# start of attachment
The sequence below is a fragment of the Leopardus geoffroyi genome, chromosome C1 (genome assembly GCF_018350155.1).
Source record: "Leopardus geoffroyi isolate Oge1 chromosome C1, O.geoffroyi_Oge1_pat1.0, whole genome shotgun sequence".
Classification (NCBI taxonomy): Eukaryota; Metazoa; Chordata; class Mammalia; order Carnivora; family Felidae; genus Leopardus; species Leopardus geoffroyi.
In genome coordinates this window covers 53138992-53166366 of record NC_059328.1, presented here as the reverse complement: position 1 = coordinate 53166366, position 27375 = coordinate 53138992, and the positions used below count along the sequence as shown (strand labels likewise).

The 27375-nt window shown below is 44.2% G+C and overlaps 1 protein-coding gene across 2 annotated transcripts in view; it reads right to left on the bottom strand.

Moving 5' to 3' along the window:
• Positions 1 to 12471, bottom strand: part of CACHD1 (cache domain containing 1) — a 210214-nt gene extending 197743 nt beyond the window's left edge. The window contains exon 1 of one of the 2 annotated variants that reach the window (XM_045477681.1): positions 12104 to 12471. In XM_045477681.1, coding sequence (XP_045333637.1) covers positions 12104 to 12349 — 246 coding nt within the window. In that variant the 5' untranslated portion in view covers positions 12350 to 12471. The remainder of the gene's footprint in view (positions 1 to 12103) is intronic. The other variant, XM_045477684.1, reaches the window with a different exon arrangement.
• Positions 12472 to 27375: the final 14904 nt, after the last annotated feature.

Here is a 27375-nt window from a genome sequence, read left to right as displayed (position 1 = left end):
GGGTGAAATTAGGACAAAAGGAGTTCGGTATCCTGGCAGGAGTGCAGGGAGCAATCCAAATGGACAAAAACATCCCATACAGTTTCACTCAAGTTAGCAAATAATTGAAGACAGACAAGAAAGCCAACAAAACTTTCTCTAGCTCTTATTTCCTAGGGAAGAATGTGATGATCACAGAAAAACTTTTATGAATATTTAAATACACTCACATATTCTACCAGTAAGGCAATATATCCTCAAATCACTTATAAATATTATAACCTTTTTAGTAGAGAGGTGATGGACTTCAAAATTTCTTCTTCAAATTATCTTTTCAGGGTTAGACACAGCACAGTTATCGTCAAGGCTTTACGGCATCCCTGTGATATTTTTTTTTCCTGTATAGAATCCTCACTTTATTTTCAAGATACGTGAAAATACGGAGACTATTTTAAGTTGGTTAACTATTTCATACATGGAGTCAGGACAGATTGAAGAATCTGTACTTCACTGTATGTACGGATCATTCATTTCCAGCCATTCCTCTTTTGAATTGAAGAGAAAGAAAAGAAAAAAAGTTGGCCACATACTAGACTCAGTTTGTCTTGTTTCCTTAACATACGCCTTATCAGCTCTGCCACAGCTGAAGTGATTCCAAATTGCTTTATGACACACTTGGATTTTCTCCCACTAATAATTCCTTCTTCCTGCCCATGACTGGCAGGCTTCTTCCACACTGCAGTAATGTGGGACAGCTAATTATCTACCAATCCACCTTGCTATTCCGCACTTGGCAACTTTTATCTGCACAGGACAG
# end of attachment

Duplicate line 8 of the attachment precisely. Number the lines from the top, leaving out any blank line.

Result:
• Positions 12472 to 27375: the final 14904 nt, after the last annotated feature.